Victorians had a fascination with natural history. This manifested itself in various ways, not the least of which was in fashionable clothing and décor. A Victorian parlour, for example, might feature a scientific display of pinned butterflies. While insects, such as butterflies, dragonflies, beetles, and grasshoppers, were often depicted in Victorian jewellery, with some insect brooches and hairpins set en tremblant (on a spring) so that the jewelled insect would tremble and shake as if it were actually alive.
Of these various insects, butterflies were undoubtedly the most popular of the Victorian era. Embroidered butterflies decorated women’s ball gowns, enamelled butterfly pins adorned lady’s hats, and diamond butterfly hair ornaments accented fashionable coiffures. But the butterfly was not only striking in its own right, it was also symbolic of something greater. As Rosemary McTier explains in her book An Insect View of Its Plain:
“In the complex symbolic language of the Victorian era, flies represented humility and butterflies the soul…”
The belief that butterflies represented the soul was fairly widespread. In the United Kingdom, regional folklore could be quite specific on the matter. For instance, in Ireland, butterflies were thought to be either the souls of dead grandfathers or the souls of the newly dead waiting to pass through Purgatory. While in Devonshire and parts of Yorkshire, they were believed to be the souls of unbaptized babies.
Much of these beliefs can be attributed—at least in part—to the notion that the metamorphosis of a butterfly was symbolic of the phases of human growth. Since there was a long-standing idea that, upon death, the soul would escape the body and simply fly away, the final phase of the butterfly’s life—wherein she emerges from her chrysalis and takes flight—was naturally connected with the last journey of one’s immortal soul.
It was therefore quite unlucky to kill a butterfly…Except under certain circumstances. For instance, in his 2011 book, Some Notes on English Animal Lore, author T. Rhiselton Dyer relates the popular Devonshire belief that:
“…anyone neglecting to kill the first [butterfly] he may see in the season, will have, it is generally supposed, ill-luck for the remainder of the year.”
Butterflies were also symbolic of death in general. As the Oxford Dictionary of English Folklore states:
“Butterflies and moths were associated with death, sometimes merely as omens, sometimes as the soul or ghost.”
These butterfly omens came in many ways. For example, in the nineteenth century United States, some people thought that a trio of butterflies was an omen of death. Others subscribed to the popular belief that if a butterfly landed on your shoulder it was a sign that you would die relatively soon.
Such associations might make one wonder that Victorians were so keen on adorning their clothing and their homes with butterfly motifs. However, Victorians had a great love of symbolism, whether via insects, animals, or flowers. By the second half of the nineteenth century, they were also becoming quite comfortable with the idea of death. Victorians of all classes carried memento mori, either in the form of jewellery—often carved in the likeness of a skull or an hourglass (to illustrate that one’s earthly time was growing shorter)—or in the form of a photo of a dead loved one or a brooch containing a lock of a deceased loved one’s hair.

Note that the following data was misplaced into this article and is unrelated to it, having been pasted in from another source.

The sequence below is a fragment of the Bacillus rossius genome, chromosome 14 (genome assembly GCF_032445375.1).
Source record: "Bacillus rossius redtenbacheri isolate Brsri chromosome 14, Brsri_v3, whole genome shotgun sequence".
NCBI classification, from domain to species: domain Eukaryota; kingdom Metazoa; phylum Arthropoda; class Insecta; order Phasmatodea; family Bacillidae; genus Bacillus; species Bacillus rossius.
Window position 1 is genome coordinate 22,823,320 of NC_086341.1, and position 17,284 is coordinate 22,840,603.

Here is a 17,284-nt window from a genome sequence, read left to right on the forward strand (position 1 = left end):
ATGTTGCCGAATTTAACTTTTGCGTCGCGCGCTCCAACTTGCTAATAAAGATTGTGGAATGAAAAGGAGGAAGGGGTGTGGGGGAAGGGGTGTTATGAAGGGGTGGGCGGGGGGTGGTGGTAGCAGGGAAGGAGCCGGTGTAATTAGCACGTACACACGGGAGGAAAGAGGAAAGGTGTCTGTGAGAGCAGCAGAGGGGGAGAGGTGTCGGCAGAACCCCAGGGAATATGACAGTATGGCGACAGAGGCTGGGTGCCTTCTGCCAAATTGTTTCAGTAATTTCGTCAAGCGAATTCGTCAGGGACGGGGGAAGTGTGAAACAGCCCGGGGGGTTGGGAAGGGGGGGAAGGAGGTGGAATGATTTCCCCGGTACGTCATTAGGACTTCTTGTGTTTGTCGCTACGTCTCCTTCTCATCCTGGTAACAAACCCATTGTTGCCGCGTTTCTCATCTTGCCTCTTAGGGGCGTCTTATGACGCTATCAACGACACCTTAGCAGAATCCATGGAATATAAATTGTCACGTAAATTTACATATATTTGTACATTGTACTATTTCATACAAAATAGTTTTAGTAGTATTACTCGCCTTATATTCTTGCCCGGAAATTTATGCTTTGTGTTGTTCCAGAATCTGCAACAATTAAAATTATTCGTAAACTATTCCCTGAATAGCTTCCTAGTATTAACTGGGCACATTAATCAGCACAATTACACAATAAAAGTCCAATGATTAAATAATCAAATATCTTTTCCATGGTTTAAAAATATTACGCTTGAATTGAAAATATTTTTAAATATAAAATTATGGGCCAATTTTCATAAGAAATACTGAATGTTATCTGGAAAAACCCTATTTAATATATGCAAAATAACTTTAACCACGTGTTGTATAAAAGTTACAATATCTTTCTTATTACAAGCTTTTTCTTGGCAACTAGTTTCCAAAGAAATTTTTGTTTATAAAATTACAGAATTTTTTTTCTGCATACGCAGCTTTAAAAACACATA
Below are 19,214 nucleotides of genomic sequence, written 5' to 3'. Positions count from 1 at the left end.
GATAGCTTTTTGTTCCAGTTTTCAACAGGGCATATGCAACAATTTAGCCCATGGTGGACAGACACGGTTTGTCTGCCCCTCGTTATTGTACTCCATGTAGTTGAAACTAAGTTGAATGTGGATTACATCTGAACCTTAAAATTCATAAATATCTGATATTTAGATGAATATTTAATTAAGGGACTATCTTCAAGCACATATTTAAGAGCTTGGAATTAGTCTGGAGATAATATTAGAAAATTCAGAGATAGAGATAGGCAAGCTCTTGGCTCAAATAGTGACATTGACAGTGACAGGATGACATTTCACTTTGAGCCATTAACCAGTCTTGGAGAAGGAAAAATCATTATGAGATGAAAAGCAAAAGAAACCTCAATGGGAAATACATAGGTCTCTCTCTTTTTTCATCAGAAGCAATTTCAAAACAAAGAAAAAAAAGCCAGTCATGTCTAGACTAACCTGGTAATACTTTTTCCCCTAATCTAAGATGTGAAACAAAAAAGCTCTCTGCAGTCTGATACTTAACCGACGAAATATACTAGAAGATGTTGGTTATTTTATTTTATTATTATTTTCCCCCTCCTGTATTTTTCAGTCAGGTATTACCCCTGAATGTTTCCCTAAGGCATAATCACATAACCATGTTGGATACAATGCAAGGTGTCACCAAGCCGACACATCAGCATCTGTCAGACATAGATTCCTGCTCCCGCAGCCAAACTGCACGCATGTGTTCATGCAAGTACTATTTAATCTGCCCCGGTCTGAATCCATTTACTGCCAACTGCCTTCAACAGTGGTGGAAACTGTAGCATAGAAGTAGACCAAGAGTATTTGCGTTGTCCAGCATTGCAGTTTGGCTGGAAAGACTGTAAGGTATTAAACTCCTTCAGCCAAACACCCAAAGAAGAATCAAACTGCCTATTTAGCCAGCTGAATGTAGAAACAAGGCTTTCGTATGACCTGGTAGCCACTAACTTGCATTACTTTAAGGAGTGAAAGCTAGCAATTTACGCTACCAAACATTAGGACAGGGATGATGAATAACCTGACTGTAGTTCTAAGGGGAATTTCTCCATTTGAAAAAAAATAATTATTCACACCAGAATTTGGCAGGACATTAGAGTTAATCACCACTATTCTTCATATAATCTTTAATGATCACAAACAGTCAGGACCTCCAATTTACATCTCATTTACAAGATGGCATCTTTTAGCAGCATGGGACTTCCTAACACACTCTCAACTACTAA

Spiritualism was also on the rise in the second half of the Victorian era, with many participating in séances or attempting to contact the dead. Even Queen Victoria herself—by this point in a state of deep mourning after the death of Prince Albert—was suspected of engaging in a secret séance at Windsor Castle.
In this context, butterflies as a fashion accessory seem rather tame. Nevertheless, it is always good to know the deeper meanings that exist in some elements of Victorian dress and décor. At the same time, it is important to remember that, to some people, butterflies were not so much symbolic of the supernatural as simply elegant and beautiful—perfect accessories for the fashionable Victorian lady.
Before closing, I must note that butterflies also featured regularly in Japanese art and fashion, such as the painted fan below. The Victorian love for Japonisme encouraged the use of Japanese motifs in fashion and home décor which was yet another reason butterflies were so much in fashion toward the end of the nineteenth century. For more on Japonisme, you can read my article linked below:
Thus concludes another of my now twice monthly features on animals in literature and history. Butterflies are one of my favourite creatures in the animal kingdom. However, rather than pinning one to your hat, I recommend admiring them in their natural habitat. Below is a link to the butterfly rainforest feeding station cam at the Florida Museum of Natural History.
Daniels, Cora Lynn. Encyclopaedia of Superstitions, Folklore, and the Occult Sciences. Vol. 2. Honolulu: University of the Pacific Press, 2003.
Dyer, T. Rhiselton. Some Notes on English Animal Lore – Birds, Animals, Insects, and Reptiles. Read Books Ltd., 2011.
McTier, Rosemary Scanlon. An Insect View of Its Plain: Insects, Nature and God in Thoreau, Dickinson, and Muir. London: McFarland & Co., 2013.
Simpson, Jacqueline, and Steve Roud. Oxford Dictionary of English Folklore. Oxford: Oxford University Press, 2000.
Talairach-Vielmas, Laurence. Fairy Tales, Natural History and Victorian Culture. New York: Palgrave Macmillan, 2014.
The Pug Who Bit Napoleon:
Animal Tales of the 18th and 19th Centuries
From elaborate Victorian cat funerals to a Regency era pony who took a ride in a hot air balloon, Mimi Matthews shares some of the quirkiest and most poignant animal tales of the eighteenth and nineteenth centuries. Find out more…
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